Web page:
Wie geht’s dir? and Wie geht’s? aren’t used for small talk and aren’t used as a substitute for a greeting, but a question you use when you actually want an answer.  Don’t want to go into specifics? You can actually just ask Alles klar? and respond with Alles klar!

Na Another German favorite that defies a direct translation is Na. When you see a friend you may say Na? and they’ll respond Na back, often with the vowel stretched out and exaggerated. It’s very casual and almost a little cheeky—give it a try!

Forget lessons. Start conversations. 


Regional German Greetings

If you start hearing Grüetzi or Servus, you may wonder if you’ve taken the wrong airplane. While Hallo and Guten Tag are accepted and understood across the German-speaking world, you can blend in better by using a more localized hello in some places. Let’s go over the common regional greetings.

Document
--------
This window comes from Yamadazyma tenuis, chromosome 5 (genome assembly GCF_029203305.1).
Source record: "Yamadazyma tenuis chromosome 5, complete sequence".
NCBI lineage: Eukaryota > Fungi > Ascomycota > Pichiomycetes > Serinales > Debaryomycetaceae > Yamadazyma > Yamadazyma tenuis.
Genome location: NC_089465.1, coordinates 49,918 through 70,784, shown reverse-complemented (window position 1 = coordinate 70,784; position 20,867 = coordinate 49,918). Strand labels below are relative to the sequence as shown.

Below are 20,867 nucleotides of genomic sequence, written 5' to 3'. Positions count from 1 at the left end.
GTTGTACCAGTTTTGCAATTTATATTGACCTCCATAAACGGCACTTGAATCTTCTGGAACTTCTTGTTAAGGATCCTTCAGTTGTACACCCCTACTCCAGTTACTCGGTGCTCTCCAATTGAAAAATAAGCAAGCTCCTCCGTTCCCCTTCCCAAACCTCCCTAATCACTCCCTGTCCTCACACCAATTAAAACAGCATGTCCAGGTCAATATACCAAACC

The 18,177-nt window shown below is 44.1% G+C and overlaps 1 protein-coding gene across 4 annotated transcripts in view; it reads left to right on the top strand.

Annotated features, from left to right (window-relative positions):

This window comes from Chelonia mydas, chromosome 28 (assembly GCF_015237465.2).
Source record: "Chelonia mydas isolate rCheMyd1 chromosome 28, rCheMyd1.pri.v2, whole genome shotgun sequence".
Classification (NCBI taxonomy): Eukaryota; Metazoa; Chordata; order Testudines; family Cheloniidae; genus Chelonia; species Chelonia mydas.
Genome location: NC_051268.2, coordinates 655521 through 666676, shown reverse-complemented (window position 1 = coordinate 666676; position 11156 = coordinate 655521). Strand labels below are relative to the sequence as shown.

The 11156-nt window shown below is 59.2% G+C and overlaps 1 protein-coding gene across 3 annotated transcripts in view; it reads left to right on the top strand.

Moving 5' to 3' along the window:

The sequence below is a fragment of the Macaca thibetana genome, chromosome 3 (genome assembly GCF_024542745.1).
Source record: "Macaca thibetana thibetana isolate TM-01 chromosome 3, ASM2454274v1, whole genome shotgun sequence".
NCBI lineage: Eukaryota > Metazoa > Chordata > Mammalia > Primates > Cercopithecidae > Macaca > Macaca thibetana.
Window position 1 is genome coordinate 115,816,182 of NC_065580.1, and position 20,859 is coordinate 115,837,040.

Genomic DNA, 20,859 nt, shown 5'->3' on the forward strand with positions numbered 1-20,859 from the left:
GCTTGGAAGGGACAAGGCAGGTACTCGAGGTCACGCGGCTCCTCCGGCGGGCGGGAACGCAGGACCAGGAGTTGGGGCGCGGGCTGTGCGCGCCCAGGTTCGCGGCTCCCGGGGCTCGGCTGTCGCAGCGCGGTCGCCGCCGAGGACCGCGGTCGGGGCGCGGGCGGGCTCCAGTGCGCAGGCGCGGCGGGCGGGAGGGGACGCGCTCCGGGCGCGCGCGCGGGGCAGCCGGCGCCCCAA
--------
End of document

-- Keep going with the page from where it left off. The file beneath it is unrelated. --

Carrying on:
Northern Germany

Tachchen is a cute and casual Northern German way to say hi.

Moin Moin or simply Moin is likely a short form of Morgen and is an endearing way to say hello at any time of day. 


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Southern Germany and Austria

Servus is a loanword from Italian, meaning servant. It’s a simple, generic greeting that can mean hello or goodbye. Griasde can mean hello or cheers! Put this one in your pocket for when you visit Oktoberfest.